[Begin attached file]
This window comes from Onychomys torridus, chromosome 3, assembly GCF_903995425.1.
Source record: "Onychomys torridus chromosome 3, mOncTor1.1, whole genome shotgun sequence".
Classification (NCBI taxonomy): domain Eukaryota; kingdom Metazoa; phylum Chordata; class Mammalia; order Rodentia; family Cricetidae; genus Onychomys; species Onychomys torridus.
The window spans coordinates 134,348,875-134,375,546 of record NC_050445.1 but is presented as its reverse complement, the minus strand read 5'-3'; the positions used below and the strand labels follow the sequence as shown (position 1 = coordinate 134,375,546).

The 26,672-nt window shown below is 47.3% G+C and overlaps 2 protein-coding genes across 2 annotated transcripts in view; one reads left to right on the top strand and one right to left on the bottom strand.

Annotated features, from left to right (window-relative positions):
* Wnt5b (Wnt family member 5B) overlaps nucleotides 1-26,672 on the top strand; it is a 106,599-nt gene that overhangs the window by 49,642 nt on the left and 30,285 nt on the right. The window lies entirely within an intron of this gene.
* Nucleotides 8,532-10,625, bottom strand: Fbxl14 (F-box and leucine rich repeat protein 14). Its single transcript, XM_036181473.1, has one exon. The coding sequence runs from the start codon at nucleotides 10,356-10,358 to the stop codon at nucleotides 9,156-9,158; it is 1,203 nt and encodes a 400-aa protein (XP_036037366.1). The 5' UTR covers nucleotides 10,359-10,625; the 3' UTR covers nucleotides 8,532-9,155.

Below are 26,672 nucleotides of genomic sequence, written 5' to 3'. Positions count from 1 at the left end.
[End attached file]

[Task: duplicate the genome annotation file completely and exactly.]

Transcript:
This window comes from Onychomys torridus, chromosome 3, assembly GCF_903995425.1.
Source record: "Onychomys torridus chromosome 3, mOncTor1.1, whole genome shotgun sequence".
Classification (NCBI taxonomy): domain Eukaryota; kingdom Metazoa; phylum Chordata; class Mammalia; order Rodentia; family Cricetidae; genus Onychomys; species Onychomys torridus.
The window spans coordinates 134,348,875-134,375,546 of record NC_050445.1 but is presented as its reverse complement, the minus strand read 5'-3'; the positions used below and the strand labels follow the sequence as shown (position 1 = coordinate 134,375,546).

The 26,672-nt window shown below is 47.3% G+C and overlaps 2 protein-coding genes across 2 annotated transcripts in view; one reads left to right on the top strand and one right to left on the bottom strand.

Annotated features, from left to right (window-relative positions):
* Wnt5b (Wnt family member 5B) overlaps nucleotides 1-26,672 on the top strand; it is a 106,599-nt gene that overhangs the window by 49,642 nt on the left and 30,285 nt on the right. The window lies entirely within an intron of this gene.
* Nucleotides 8,532-10,625, bottom strand: Fbxl14 (F-box and leucine rich repeat protein 14). Its single transcript, XM_036181473.1, has one exon. The coding sequence runs from the start codon at nucleotides 10,356-10,358 to the stop codon at nucleotides 9,156-9,158; it is 1,203 nt and encodes a 400-aa protein (XP_036037366.1). The 5' UTR covers nucleotides 10,359-10,625; the 3' UTR covers nucleotides 8,532-9,155.

Below are 26,672 nucleotides of genomic sequence, written 5' to 3'. Positions count from 1 at the left end.